True the manufacturing base is down and I don't approve, but these Wars are not big enough to keep the economy going. Remember when Japan owned everything over here and people were in a snit. Things change and I wouldn't count the US out yet.
  8. OK so:
    China will graduate about 600,000 engineers this year. The U.S. will graduate about 59,000.
    Let's not forget the population of China is (according to the CIA) 1,306,313,812 the population of the US is 295,734,134
    600,000 is 0.04% of the chinese population
    59,000 is 0.02% of the US population...but which country currently has a larger proportion of engineers? I expect the US...though obviously I really don't know.
  9. Ericman197


    Feb 23, 2004
    If China and Saudi Arabia own such a large segment of America's debt, they will have a vested interest in our financial security. Avoid jobs that can be or soon will be outsourced (computers, architecture/engineering, etc.) and you'll probably be ok.
  10. bmc


    Nov 15, 2003
    Good point. In terms of future growth, China and India will outstrip the USA. Foreign investment in China is roughly $1.0 billion per week. They are buidling over 60 new airports in China for commercial traffic. Huge growth in all sectors.
    10% or their population is considered extremely weathly by North American standards. That's 130 million people, roughly 1/3 the population of the USA.

    There needs to be a balance of power in the world. I think China will certainly be in the running.
  11. WalterBush


    Feb 27, 2005
    Yuma, Az
    World powers always shift--waning, waxing, rising to prominence, disappearing forever, etc. Remember that only 16 years ago there was this huge industrial and military juggernaut called the Soviet Union. It fell because, amongst other things, its citizens discovered that they had been lied to, and that life was better in places outside the USSR, via Dallas and blue jeans.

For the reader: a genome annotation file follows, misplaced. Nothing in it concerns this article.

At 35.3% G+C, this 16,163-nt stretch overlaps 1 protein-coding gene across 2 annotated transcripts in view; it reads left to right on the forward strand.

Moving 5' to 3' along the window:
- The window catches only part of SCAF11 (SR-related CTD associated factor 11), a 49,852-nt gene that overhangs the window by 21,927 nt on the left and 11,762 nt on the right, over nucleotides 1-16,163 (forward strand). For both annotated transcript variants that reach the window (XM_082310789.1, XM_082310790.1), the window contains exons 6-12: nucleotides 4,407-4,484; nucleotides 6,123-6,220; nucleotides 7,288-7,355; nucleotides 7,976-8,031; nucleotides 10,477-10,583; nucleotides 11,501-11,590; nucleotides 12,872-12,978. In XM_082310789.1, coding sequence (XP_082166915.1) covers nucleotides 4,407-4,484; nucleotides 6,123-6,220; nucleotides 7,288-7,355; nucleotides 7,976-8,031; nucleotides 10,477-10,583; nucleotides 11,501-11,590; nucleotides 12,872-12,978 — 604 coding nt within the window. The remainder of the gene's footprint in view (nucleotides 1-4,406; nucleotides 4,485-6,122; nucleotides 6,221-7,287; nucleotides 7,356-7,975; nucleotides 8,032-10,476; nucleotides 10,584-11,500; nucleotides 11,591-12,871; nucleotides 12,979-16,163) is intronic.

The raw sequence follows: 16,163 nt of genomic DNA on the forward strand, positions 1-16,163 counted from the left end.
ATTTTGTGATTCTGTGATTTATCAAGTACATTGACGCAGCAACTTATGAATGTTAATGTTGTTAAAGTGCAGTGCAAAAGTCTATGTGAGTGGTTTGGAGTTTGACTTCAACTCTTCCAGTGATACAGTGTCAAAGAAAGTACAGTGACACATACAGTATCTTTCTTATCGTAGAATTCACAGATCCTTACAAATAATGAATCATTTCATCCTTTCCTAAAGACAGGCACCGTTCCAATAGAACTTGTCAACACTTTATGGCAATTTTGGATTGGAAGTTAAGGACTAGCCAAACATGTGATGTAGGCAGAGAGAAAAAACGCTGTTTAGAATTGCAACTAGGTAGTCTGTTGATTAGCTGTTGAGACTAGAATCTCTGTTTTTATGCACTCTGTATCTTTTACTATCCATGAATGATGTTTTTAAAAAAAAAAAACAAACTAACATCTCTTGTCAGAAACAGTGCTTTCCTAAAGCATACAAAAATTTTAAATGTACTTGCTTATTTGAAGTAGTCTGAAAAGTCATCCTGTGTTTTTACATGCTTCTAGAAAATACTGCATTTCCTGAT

No one could have predicted the exact reasons behind the failure of various governments. The US is still the major world player, and major world players don't disappear overnight--our decline will take a while, most likely, and isn't inevitable, just probable the way things are going.

    Also, if you're worried about the number of US engineers, come over here and look at who's working in Silicon Valley. If China is graduating 600,000 engineers, I'll bet a dime to a dollar that next year over half of them move here to work.
  12. Bruce Lindfield

    Bruce Lindfield Unprofessional TalkBass Contributor Gold Supporting Member

    The soviet union disappeared "overnight" if you're talking in global economic timescales...;)

    Anyway - nobody is saying it will happen tomorrow - just that it's inevitable!!
  13. bmc


    Nov 15, 2003
    Every empire has its day.
  14. Woodchuck


    Apr 21, 2000
    Atlanta / Macon (sigh)
    Gallien Krueger for the last 12 years!